Statutory response to sexual violence

Where doubt is always considered reasonable

Authored by: Deborah White , Lesley McMillan

The Routledge Handbook of Gender and Violence

Print publication date:  December  2017
Online publication date:  December  2017

Print ISBN: 9781472483515
eBook ISBN: 9781315612997
Adobe ISBN:

10.4324/9781315612997-8

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Abstract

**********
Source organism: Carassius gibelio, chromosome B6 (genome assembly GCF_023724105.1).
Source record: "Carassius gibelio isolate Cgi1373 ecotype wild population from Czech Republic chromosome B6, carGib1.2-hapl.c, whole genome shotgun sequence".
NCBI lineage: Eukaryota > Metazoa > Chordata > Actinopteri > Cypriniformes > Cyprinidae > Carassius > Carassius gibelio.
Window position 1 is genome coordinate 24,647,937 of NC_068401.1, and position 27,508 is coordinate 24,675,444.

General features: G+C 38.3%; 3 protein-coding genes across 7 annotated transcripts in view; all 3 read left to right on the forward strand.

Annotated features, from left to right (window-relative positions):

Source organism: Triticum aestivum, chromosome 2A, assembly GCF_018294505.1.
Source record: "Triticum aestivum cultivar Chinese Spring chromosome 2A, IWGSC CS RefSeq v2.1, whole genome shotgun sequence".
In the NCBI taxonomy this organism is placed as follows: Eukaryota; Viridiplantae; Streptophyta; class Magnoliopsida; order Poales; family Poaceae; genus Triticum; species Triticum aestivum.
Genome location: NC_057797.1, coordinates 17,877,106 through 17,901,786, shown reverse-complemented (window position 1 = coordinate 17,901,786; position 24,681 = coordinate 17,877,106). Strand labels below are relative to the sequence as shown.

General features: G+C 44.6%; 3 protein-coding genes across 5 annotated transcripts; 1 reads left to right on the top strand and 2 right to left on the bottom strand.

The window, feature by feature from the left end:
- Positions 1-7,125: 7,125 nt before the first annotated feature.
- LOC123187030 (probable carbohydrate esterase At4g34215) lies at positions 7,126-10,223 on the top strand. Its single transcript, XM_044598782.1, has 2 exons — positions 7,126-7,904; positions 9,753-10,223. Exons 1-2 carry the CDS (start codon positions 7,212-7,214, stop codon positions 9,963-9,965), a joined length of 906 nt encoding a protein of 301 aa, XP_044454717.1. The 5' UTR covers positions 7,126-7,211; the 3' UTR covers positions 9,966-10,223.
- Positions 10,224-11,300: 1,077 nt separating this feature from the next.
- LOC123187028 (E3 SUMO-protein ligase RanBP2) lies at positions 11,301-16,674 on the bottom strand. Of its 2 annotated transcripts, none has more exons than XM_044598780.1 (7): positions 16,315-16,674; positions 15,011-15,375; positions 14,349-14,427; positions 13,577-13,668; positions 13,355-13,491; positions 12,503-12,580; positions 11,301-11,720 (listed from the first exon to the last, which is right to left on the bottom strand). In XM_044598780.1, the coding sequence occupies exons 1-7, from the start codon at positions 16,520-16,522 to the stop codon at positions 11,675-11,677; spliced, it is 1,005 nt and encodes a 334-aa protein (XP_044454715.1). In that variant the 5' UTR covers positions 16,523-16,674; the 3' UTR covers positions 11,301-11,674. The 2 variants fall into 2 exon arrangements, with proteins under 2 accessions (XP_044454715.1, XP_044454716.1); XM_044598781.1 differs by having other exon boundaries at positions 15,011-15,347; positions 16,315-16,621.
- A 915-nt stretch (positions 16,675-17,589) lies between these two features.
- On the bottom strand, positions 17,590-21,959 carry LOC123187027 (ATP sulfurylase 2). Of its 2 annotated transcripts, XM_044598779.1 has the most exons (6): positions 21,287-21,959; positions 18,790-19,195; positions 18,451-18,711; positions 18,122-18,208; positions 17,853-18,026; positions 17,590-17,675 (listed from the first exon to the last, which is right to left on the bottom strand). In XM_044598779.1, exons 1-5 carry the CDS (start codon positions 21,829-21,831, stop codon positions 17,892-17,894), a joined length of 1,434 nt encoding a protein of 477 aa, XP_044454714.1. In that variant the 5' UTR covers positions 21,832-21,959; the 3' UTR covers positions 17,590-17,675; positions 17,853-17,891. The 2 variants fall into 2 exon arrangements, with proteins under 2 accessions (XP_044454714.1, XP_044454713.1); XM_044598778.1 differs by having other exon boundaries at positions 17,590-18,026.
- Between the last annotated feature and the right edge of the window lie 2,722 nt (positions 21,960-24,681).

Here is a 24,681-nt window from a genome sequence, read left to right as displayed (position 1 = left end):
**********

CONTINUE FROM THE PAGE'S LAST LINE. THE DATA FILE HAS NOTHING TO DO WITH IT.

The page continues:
Sexual violence has traversed cultures and time. Today, rape and sexual assault remain a remarkably prevalent feature of most societies (Du Mont & White, 2013; Grubb & Turner, 2012; Walby & Allen, 2004), with women facing a strong likelihood of experiencing it at some point throughout their lifetimes (McMillan, 2013). The often devastating emotional, psychological, social and physical impacts of these crimes on women’s lives have been heavily studied (see for example, Bachar & Koss, 2001; Campbell, 2008; Du Mont & White, 2013; Koss, Koss & Woodruff, 1991; McMillan, 2007, 2013; Waigandt, Wallace, Phelps & Miller, 1990). Across Western societies, the statutory response to rape and sexual assault has been located primarily in the criminal justice system (McMillan, 2016), through which complaints are lodged, suspects investigated and possibly charged, prosecution pursued, and plea bargains and court trials established. Within such formal statutory mandates and processes, however, the realities of post-rape institutional responses have long reflected a tradition of dismissing women’s complaints and treating those who do manage to move through the criminal justice system as suspect themselves. Whilst years of feminist struggles against the deficient treatment of victims and strikingly poor case outcomes have led to a number of notable legal, procedural and practice reforms (see for example, Campbell, Patterson & Bybee, 2012; Corrigan, 2013; Daly & Bouhours, 2010; Hohl & Stanko, 2015; McMillan, 2007, 2015; Smith & Skinner, 2012; Winfree & DeJong, 2015), ‘justice’ continues to be elusive for victims of sexual assault and rape.

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